Little Sparta

‘The most important new garden in Britain since 1945’ says Sir Roy Strong, about Ian Hamilton Finlay’s garden ‘Little Sparta‘ set in the Pentland Hills, 25 miles from Edinburgh. Not the easiest garden to visit by public transport, but a minibus runs on certain days from Edinburgh and it was during the Festival that the opportunity arose and the bus drove through typical wet Scottish weather, before arriving in brilliant sunshine at the small car park.

Saint Just sculpture
From there, it is half-mile walk up hill on a rough farm track that leads to the garden gate. The house itself is called ‘Stoneypath’ which was the original name of the property. The garden then was renamed Little Sparta after Findlay’s battles with Strathclyde Regional Council over the classification of his byre as a commercial premises which he considered it to be a ‘Garden Temple’.

Classical references abound in this garden built on ideas and language. It follows the neo- classical tradition of garden design with sculptures set among trees and seen through vistas and is in part cultivated and wild, formal and informal. Started in the 1960s when the artist was experimenting with Concrete Poetry his visual puns and metaphors took shape and became integrated into the garden setting. His themes of fishing boats, the French Revolution, the two Word Wars, together with philosophical discourse and political argument, set the scene within this dense and complex garden. The aesthetic appeal of shrubs, trees and flowers have been hijacked and shaped into containers for thoughts and ideas, home to sculptures and carvings, words and statements which ambush you at every turn. High up in the Pentland Hills miles from anywhere don’t expect an easy time or a cup of tea for that matter, there is no cafe or restaurant You have to put yourself out for Finlay, A garden as he said – ‘should be an attack, rather than a retreat”
Jim Cowan, OCA tutor and assessor


  1. Richard Liley 28 September 2011 at 7:35 am

    I used to teach a student (an ex-girlfriend of Ian Hamilton Finlay and one-time Guardian art critic), who helped him build this garden.

  2. Jocelyn 28 September 2011 at 12:50 pm

    Little Sparta was an influence on me many years ago when I was a Landscape Architect especially as I originate from that part of the world.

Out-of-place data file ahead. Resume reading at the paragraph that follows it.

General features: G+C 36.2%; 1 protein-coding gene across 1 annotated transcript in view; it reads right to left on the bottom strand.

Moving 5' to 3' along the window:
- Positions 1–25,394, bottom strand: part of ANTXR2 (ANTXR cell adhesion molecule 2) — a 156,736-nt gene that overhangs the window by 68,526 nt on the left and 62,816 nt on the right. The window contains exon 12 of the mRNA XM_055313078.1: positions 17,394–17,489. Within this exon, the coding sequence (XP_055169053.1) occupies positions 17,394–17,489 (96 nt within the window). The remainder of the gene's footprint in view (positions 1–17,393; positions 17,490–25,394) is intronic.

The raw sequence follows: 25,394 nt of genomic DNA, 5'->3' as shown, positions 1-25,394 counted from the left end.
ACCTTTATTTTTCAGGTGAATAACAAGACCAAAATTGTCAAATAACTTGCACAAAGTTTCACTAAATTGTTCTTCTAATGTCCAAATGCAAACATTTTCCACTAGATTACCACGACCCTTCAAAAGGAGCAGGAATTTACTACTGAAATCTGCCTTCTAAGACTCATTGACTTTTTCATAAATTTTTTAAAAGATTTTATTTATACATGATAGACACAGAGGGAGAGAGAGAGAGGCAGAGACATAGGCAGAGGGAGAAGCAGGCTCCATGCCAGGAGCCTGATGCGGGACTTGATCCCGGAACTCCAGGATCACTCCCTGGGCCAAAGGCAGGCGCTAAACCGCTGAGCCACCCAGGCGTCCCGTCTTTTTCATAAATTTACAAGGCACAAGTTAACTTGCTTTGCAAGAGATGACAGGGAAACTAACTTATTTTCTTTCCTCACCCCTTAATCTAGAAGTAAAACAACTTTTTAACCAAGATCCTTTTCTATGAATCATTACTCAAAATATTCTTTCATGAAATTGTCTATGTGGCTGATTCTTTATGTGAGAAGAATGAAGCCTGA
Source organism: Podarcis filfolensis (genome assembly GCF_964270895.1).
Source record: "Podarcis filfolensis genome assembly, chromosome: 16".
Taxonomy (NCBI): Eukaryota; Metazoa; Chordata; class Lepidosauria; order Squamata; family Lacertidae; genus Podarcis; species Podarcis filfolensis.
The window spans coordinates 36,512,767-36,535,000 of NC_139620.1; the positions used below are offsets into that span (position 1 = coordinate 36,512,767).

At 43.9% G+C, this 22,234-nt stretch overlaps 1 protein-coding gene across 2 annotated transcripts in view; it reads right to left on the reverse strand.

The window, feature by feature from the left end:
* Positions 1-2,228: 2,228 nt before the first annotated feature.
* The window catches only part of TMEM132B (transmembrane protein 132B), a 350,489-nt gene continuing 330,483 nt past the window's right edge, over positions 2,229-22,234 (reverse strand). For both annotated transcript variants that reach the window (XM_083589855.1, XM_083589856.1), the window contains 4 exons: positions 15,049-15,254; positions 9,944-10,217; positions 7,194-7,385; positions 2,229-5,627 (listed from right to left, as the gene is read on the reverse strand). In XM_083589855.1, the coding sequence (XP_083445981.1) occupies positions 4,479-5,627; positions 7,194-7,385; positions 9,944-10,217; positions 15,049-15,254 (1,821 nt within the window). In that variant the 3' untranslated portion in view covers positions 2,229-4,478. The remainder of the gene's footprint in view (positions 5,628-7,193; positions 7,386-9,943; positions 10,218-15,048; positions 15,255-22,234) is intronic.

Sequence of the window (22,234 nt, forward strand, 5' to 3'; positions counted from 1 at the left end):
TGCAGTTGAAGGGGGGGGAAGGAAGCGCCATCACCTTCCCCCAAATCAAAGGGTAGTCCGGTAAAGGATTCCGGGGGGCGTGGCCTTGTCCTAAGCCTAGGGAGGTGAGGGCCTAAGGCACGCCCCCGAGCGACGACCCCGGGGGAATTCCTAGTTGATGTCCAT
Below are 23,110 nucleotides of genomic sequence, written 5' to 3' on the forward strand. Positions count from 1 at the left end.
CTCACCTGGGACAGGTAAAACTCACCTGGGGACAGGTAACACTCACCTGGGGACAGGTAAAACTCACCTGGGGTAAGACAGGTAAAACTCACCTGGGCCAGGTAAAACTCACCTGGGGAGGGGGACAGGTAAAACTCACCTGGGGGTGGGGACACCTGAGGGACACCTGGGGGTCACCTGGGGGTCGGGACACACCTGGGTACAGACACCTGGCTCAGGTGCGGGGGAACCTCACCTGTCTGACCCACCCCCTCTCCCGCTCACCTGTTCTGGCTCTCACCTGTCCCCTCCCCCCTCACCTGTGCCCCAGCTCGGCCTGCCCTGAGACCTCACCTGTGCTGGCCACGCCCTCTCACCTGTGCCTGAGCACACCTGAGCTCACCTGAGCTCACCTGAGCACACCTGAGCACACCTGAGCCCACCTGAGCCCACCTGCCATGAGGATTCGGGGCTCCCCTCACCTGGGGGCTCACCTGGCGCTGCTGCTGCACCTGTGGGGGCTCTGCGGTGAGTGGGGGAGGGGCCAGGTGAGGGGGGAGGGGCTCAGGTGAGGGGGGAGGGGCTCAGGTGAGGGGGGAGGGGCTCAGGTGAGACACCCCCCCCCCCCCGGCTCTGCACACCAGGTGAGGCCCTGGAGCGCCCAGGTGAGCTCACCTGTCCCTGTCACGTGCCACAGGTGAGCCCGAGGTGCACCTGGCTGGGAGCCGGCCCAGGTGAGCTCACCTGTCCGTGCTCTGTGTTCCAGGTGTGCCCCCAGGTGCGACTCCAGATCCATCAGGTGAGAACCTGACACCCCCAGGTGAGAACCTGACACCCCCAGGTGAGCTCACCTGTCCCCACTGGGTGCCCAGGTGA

I have a book by Yves Abrioux called “Ian Hamilton Findlay – A Visual Primer” which may be of great interest to anyone who wants more information on his work and can’t get to Little Sparta. (ISBN 0 948462 35 3)

  3. jane parry 29 September 2011 at 12:26 pm

    Great to see Hamilton-Finlay’s work featured – loved his work and poetry since a student…as above, the ‘Visual Primer’ a big old tome… thanks, Jim!

  4. Simon McCormack 29 September 2011 at 8:56 pm

    Thanks Jim – I enjoyed your account of the garden. In the late seventies I worked on a scheme for landscaping around Peterhead Power station which Hamilton-Finlay contributed to. I was a student at the time and moved on – I don’t know if it ever got built. He was notoriously irascible!

  5. Elizabeth 12 January 2012 at 10:11 pm

    Although Ian collaborated with a number of artists and creatives during his career, the unsung hero of Stoneypath and Little Sparta is his wife Sue, a gardener, whose family own the land and who also travelled extensively to install and present his work.

  6. james cowan 13 January 2012 at 11:58 pm

    I have always admired the way that Ian Hamilton Finlay acknowledged his collaborators unlike so many contemporary artists today.Sue Finlay of course was his collaborator in the making of the garden, the history of which she wrote up in her memoir “The planting of a Hillside Garden”. Most information I have read do mention her part in the project, but it could easily be forgotten.


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